What needs work: The Gamecocks were just 4-of-12 in third-down conversion attempts (although 2-of-2 in fourth-down conversions). Also South Carolina fumbled twice.
What’s next: South Carolina is at Auburn on Saturday in what could be the Gamecocks’ most challenging game of the remaining schedule. Rick Bonnell
N.C. State (4-4, 0-4 ACC)
Lost at Louisville, 30-18
What worked: N.C. State’s offensive line, rejuvenated by the return of junior left guard Joe Thuney, gave quarterback Jacoby Brissett (223 passing yards, two touchdowns) more time to throw and opened up running room for Shadrach Thornton (54 yards on 13 carries).
The defense, which has bled yardage in ACC play, held the Cardinals to 369 total yards. The Wolfpack, using more blitz packages, also sacked Louisville quarterback Will Gardner three times.
Sophomore tight end David Grinnage caught two touchdown passes, of 16 and 21 yards, and finished with three catches for 43 yards. Grinnage has three touchdowns in the past two games. Receiver Bo Hines, who injured his ankle against Boston College last week, returned to the lineup and caught two passes for 75 yards.
Senior linebacker Brandon Pittman got more playing time and made the most of it with seven tackles and a sack.
What needs work: For the third straight ACC game, the Wolfpack gave up a touchdown on the opening drive. The defense got better as the game progressed, and got a great effort from freshman linebacker Airius Moore, but it has to figure out a way to start games better.
Kicker Nik Sade made a 48-yard field goal, and one from 25 yards, but he missed a PAT on the Wolfpack’s first touchdown of the game, which would have tied the score at 7.
The goal-line offense left some points on the board at the end of the third quarter. The Wolfpack ran five plays inside the Cardinals’ 10-yard line – including three from the 1-yard line – but couldn’t punch the ball in the end zone.
What’s next: N.C. State is off this week and then travels to Syracuse on Nov. 1. Joe Giglio
UNC (3-4, 1-2 ACC)
Beat Georgia Tech 48-43
What worked: The offense, outside of an early three and out and a turnover, played its most complete game of the season. Marquise Williams, the junior quarterback, finished with 463 yards of total offense, accounted for five touchdowns and led the Tar Heels on their late game-winning drive in the final minutes. For once, too, UNC’s rushing game came through. The Tar Heels had 189 yards rushing, led by T.J. Logan’s 75 yards. And also: no penalty problems. Or, at least fewer penalty problems. UNC finished with four penalties for 35 yards, which would have been a quarter’s worth in some games this season.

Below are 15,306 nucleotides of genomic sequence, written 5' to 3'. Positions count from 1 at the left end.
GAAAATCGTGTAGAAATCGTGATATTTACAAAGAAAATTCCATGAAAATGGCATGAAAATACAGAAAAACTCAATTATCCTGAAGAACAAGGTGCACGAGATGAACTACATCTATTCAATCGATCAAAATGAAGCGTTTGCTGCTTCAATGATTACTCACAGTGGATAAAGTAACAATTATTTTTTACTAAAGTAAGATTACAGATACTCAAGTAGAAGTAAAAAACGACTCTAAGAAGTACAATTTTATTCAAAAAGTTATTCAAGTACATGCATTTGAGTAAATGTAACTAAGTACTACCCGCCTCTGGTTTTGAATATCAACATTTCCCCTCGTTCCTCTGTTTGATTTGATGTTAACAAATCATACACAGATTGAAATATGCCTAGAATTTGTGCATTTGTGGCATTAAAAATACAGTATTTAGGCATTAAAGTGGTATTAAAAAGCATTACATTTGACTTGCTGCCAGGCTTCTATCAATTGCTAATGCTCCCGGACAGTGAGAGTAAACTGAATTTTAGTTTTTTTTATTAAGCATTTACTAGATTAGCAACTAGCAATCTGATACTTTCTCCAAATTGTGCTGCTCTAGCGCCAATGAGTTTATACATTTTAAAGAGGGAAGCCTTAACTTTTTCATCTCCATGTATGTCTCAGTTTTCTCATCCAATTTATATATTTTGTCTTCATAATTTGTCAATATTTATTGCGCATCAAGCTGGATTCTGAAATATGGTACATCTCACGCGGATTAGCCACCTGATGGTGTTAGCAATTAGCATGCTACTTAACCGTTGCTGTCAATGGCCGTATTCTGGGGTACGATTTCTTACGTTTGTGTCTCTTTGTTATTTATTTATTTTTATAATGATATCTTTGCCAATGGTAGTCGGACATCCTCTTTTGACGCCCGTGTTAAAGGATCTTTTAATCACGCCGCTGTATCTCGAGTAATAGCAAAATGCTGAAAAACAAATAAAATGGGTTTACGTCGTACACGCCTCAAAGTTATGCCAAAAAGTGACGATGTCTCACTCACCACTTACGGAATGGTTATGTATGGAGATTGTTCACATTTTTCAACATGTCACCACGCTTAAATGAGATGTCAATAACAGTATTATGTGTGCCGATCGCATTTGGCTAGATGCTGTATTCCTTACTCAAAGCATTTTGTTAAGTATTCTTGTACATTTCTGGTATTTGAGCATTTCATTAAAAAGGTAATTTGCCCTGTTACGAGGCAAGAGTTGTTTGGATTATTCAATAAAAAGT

What needs work: Georgia Tech’s option offense offers unique challenges that defenses don’t face at any other point in a season. So some of the struggles are understandable. Still, the Tar Heels were pretty bad – again – against the option. UNC allowed 611 yards and surrendered a garish 8.9 yards per play. One of the best things the defense might have done, though, was to allow Georgia Tech to take the lead so quickly late in the fourth quarter. UNC gave up a 75-yard touchdown run with about three minutes to play, and it would have been much worse – and much more difficult to come back – if the Yellow Jackets had simply run down the clock and scored later.
What’s next: At Virginia (4-3, 2-1), noon, Saturday. Andrew Carter
Wake Forest (2-5, 0-3 ACC)
Lost to Syracuse 30-7
What worked: The Deacons got occasional offensive production, especially on the second drive of the game, when they drove 91 yards on 13 plays to take a 7-0 lead. But that drive accounted for more than half of the Deacons’ 170 total yards for the day.
What needs work: Wake Forest’s defense was soft all day. Indicative of that were two Syracuse drives, during which the Orange converted six-of-seven third downs.
What’s next: Wake Forest is host to Boston College (4-3, 1-2), which lost to Clemson 17-13 Saturday. David Scott